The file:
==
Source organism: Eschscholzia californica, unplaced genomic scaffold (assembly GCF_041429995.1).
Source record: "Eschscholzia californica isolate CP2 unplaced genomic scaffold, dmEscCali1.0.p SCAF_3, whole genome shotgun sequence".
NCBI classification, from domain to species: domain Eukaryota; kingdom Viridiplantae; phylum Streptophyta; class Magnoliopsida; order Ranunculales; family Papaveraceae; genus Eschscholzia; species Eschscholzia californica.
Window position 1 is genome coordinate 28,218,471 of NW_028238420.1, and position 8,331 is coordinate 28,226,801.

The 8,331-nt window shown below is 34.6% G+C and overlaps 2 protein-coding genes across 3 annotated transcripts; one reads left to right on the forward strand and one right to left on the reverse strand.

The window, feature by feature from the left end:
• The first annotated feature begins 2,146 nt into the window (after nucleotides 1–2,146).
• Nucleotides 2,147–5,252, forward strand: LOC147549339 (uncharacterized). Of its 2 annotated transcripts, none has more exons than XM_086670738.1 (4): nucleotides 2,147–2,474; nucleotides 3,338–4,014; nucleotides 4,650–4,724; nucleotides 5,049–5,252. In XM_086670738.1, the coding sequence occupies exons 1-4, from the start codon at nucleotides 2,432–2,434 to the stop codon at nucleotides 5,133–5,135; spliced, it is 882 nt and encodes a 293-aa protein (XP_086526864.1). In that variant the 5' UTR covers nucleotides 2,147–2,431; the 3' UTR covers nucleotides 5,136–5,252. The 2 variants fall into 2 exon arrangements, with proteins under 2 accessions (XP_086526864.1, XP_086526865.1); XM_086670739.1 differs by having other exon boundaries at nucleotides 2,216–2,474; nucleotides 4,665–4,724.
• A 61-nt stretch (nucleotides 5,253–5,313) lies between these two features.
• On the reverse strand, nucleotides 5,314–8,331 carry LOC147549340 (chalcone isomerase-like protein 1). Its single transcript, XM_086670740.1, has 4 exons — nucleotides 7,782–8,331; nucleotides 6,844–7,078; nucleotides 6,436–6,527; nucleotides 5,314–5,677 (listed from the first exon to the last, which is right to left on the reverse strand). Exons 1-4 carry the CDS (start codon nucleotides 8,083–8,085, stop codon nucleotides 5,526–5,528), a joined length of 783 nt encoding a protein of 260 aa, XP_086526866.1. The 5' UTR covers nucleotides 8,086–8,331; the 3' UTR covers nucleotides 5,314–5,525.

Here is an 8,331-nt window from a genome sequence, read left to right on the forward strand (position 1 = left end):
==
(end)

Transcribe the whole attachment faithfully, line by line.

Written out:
Source organism: Eschscholzia californica, unplaced genomic scaffold (assembly GCF_041429995.1).
Source record: "Eschscholzia californica isolate CP2 unplaced genomic scaffold, dmEscCali1.0.p SCAF_3, whole genome shotgun sequence".
NCBI classification, from domain to species: domain Eukaryota; kingdom Viridiplantae; phylum Streptophyta; class Magnoliopsida; order Ranunculales; family Papaveraceae; genus Eschscholzia; species Eschscholzia californica.
Window position 1 is genome coordinate 28,218,471 of NW_028238420.1, and position 8,331 is coordinate 28,226,801.

The 8,331-nt window shown below is 34.6% G+C and overlaps 2 protein-coding genes across 3 annotated transcripts; one reads left to right on the forward strand and one right to left on the reverse strand.

The window, feature by feature from the left end:
• The first annotated feature begins 2,146 nt into the window (after nucleotides 1–2,146).
• Nucleotides 2,147–5,252, forward strand: LOC147549339 (uncharacterized). Of its 2 annotated transcripts, none has more exons than XM_086670738.1 (4): nucleotides 2,147–2,474; nucleotides 3,338–4,014; nucleotides 4,650–4,724; nucleotides 5,049–5,252. In XM_086670738.1, the coding sequence occupies exons 1-4, from the start codon at nucleotides 2,432–2,434 to the stop codon at nucleotides 5,133–5,135; spliced, it is 882 nt and encodes a 293-aa protein (XP_086526864.1). In that variant the 5' UTR covers nucleotides 2,147–2,431; the 3' UTR covers nucleotides 5,136–5,252. The 2 variants fall into 2 exon arrangements, with proteins under 2 accessions (XP_086526864.1, XP_086526865.1); XM_086670739.1 differs by having other exon boundaries at nucleotides 2,216–2,474; nucleotides 4,665–4,724.
• A 61-nt stretch (nucleotides 5,253–5,313) lies between these two features.
• On the reverse strand, nucleotides 5,314–8,331 carry LOC147549340 (chalcone isomerase-like protein 1). Its single transcript, XM_086670740.1, has 4 exons — nucleotides 7,782–8,331; nucleotides 6,844–7,078; nucleotides 6,436–6,527; nucleotides 5,314–5,677 (listed from the first exon to the last, which is right to left on the reverse strand). Exons 1-4 carry the CDS (start codon nucleotides 8,083–8,085, stop codon nucleotides 5,526–5,528), a joined length of 783 nt encoding a protein of 260 aa, XP_086526866.1. The 5' UTR covers nucleotides 8,086–8,331; the 3' UTR covers nucleotides 5,314–5,525.

Here is an 8,331-nt window from a genome sequence, read left to right on the forward strand (position 1 = left end):